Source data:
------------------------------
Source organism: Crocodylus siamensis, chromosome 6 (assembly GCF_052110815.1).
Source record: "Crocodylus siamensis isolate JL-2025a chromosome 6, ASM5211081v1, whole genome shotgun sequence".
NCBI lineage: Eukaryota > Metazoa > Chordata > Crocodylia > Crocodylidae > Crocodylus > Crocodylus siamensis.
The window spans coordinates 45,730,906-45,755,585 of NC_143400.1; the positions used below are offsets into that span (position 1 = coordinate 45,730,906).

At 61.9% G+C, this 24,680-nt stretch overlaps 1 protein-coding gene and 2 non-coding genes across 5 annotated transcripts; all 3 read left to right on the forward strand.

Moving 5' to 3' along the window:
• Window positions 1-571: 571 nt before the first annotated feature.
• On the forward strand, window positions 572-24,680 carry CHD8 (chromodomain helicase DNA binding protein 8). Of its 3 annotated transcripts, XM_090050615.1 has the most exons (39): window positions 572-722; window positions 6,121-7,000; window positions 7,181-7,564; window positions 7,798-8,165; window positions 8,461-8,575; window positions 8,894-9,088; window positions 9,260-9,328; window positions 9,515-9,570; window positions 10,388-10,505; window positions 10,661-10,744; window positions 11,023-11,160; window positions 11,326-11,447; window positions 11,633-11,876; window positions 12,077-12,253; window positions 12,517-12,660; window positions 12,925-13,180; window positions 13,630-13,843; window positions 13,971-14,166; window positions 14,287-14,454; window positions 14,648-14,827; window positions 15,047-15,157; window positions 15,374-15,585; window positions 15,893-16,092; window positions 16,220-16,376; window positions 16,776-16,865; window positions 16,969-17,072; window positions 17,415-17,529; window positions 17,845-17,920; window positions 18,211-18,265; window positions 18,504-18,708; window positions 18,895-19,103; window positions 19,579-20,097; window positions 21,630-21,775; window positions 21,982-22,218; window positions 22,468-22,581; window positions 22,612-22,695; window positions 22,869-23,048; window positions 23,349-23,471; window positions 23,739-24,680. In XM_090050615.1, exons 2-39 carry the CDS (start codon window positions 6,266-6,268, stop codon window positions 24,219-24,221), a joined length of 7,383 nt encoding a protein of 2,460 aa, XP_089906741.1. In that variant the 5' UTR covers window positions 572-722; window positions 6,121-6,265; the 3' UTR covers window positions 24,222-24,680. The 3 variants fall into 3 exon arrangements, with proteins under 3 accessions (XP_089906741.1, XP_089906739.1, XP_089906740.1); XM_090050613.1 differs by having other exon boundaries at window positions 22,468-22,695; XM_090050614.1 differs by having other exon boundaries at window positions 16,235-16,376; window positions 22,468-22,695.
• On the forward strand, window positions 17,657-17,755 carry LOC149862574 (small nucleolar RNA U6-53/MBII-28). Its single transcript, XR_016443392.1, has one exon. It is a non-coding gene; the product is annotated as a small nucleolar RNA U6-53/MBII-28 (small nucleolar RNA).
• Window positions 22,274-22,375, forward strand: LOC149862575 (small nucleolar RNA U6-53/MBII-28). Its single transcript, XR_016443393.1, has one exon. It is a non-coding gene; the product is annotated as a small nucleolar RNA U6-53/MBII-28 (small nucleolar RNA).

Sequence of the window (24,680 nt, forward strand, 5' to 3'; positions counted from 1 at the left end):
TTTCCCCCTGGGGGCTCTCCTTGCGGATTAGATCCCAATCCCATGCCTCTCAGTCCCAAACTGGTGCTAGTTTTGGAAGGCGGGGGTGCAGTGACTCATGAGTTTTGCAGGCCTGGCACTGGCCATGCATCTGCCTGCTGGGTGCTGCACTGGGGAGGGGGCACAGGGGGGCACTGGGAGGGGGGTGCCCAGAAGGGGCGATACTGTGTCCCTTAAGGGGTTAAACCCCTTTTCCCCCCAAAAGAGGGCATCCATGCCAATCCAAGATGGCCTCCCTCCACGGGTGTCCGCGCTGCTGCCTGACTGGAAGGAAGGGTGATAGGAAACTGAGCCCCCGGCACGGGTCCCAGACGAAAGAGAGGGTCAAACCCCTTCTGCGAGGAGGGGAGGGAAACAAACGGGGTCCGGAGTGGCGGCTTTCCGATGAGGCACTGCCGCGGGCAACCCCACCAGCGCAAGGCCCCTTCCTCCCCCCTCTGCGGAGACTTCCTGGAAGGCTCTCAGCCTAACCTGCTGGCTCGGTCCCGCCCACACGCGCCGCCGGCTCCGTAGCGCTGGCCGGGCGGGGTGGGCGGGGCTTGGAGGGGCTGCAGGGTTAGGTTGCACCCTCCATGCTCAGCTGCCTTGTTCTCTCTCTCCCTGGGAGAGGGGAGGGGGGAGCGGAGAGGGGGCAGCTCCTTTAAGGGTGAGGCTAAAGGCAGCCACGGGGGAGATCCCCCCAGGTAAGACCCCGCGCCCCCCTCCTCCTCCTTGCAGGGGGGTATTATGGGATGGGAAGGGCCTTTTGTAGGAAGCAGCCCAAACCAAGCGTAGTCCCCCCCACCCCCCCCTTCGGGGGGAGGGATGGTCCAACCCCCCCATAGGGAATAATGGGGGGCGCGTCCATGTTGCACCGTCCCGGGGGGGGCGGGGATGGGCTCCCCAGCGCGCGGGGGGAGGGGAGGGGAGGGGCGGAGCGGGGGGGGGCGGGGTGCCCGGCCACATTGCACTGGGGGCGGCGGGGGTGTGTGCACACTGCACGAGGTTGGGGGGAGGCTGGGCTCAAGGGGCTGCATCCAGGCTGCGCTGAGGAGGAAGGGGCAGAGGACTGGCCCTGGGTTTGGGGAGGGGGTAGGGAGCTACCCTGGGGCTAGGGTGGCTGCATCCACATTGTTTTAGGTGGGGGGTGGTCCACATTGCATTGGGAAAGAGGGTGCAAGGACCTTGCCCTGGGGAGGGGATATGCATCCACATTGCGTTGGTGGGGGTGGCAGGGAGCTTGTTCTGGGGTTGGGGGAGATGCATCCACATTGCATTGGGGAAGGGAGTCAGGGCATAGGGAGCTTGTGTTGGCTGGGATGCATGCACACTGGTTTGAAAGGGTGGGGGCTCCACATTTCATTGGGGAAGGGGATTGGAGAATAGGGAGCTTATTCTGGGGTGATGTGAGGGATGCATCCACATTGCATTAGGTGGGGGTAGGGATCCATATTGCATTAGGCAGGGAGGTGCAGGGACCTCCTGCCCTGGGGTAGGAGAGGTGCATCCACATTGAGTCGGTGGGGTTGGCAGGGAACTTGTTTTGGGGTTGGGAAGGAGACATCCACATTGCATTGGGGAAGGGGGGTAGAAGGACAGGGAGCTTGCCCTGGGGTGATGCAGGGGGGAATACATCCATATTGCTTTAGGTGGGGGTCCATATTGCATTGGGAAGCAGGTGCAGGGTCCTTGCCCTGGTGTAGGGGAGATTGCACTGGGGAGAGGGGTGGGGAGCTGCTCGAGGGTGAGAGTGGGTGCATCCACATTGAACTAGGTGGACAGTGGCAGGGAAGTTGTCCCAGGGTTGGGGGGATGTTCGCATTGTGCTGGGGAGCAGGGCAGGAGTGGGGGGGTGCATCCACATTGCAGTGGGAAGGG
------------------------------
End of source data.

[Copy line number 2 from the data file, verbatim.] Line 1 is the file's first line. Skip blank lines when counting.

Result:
Source record: "Crocodylus siamensis isolate JL-2025a chromosome 6, ASM5211081v1, whole genome shotgun sequence".